COP25: Week 2 steams ahead

This is the second week of the global climate talks, the COP25 UN Climate Change Conference, taking place this year in Madrid from December 2-13. As leaders from around the world gather to discuss how to achieve the Paris Agreement goal of limiting global temperature rise towards 1.5C, Greenhouse PR is live tweeting and blogging throughout the summit. 

A low-profile opening week to the United Nations Climate Change Conference (COP 25) is now leading into an intense, climactic second week. Delegates, negotiators and ministers are already bracing themselves to stay awake to negotiate through the final night and somewhere into the weekend.

Environmental reports released both pre-COP 25 and during week one reveal worsening climate change scenarios hitherto unpredicted by Intergovernmental Panel on Climate Change reports. Climate tipping points of no return were identified as ‘within sight’ by UN Secretary-General António Guterres during opening remarks.

united nations climate conference secretary general cop25 week two

COP25 Conference Day 1: Patricia Espinosa, Executive Secretary, UNFCCC and António Guterres, Secretary-General, UN

In naming this UN Climate Change Conference a ‘Blue COP,’ the UN has highlighted the link between water, oceans and climate change to reflect the need for urgent ambition. Indeed, Saturday’s International Union for the Conservation of Nature report revealed climate change and pollution are depleting the world’s oceans of oxygen, further imperilling biodiversity and humankind’s capacity for a sustainable future.

COP25 week two

Week two of COP25 will see the release of another critical report, this time concerning the cryosphere – snow and ice. Early comments indicate an ugly read, particularly concerning advancing permafrost melt of which methane emissions contain greater global warming potential than CO2.

Behind the scenes discussions at COP25 side events and closed-door negotiations in week two revolve around Article 6 carbon market negotiation. Sunday’s traditional day of rest between two frantic weeks of negotiation witnessed continued Article 6 bilateral talks on climate financing and carbon markets.

However, non-governmental organisations such as Climate Action Network (whose Annual NGO party ran through to 6 a.m. on Sunday morning) stressed Article 6 is not the only conversation in town. Loss and Damage – the financing for developing countries adversely affected by climate change caused by developed countries’ historical emissions – is an ongoing negotiation track.

Similarly, issues of human rights including for indigenous peoples around the world have been opposed by China and the Arab League, supported also by Qatar.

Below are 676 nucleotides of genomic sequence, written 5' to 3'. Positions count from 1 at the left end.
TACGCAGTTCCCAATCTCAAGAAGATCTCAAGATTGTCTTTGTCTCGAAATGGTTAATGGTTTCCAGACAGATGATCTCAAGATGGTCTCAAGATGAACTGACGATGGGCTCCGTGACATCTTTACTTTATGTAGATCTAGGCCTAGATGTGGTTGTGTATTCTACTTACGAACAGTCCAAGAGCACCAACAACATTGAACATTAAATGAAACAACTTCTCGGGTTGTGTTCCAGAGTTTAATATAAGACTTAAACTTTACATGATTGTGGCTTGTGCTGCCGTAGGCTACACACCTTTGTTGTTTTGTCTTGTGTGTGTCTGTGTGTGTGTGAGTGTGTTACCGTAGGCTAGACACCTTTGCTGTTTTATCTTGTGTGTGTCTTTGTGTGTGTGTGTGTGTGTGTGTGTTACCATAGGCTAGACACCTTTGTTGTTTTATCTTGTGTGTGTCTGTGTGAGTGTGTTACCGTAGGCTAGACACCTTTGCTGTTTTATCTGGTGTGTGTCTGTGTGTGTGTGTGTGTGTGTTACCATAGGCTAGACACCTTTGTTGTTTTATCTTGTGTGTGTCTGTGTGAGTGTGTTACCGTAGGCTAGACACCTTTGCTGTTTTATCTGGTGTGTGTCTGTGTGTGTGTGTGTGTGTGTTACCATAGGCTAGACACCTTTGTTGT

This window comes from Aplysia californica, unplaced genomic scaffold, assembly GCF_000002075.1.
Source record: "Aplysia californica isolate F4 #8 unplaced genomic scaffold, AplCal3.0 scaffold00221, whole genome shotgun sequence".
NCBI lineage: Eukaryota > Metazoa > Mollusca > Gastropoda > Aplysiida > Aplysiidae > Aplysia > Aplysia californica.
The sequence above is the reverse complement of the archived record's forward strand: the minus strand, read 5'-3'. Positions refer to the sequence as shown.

Article 6 talks

Regardless, Article 6 will be the elephant in the room during week two of COP25 that will test Chile’s presidential credentials under Environment Minister Carolina Schmidt Zaldivar.

Article 6 issues are complex: a new carbon market mechanism and supervisory board is needed to apportion carbon credits for emissions reduction projects.

This is similar to the former Clean Development Mechanism, where developed countries could offset emissions through clean energy investments in developing states that otherwise would not have happened. Importantly, the separation of Annex I (developed countries) and Annex II (developing countries) has been removed.

Disagreements run rife around many complex issues, including the timeframes for the life of credits and the carry-over of existing credits into the new mechanism.

Withdrawal of US

US participation is limited due to President Trump filing to withdraw the United States from the Paris Agreement, signed by Barack Obama. Yet, because they are involved in the CORSIA aviation offset credit mechanism under the International Civil Aviation Organization, the US delegation will be focused on matters relating to this.

That said, public calls are widely expected during week two of COP25 to place border adjusted tariffs on US exports under World Trade Organization rules. This would reflect federal failure to commit to climate action and otherwise reducing their carbon emissions.

Various commentators have disputed that the US should take the lead in developing a global carbon market, or that it could even be traded in US dollars.

The importance of an effective carbon market under Article 6 was recently underlined by a joint paper by the International Emissions Trading Association and University of Maryland. A saving of US$250 billion tonnes could be made by reducing 5 billion tonnes of emissions annually to 2030. If forestry was included, the annual reduction could amount to 9 billion tonnes and a saving of $320 billion.

Somewhere on Saturday we will see if the world’s environment ministers have worked out a framework to commodify carbon. One thing is for certain; they cannot commodify time.

Felix von Geyer, Madrid

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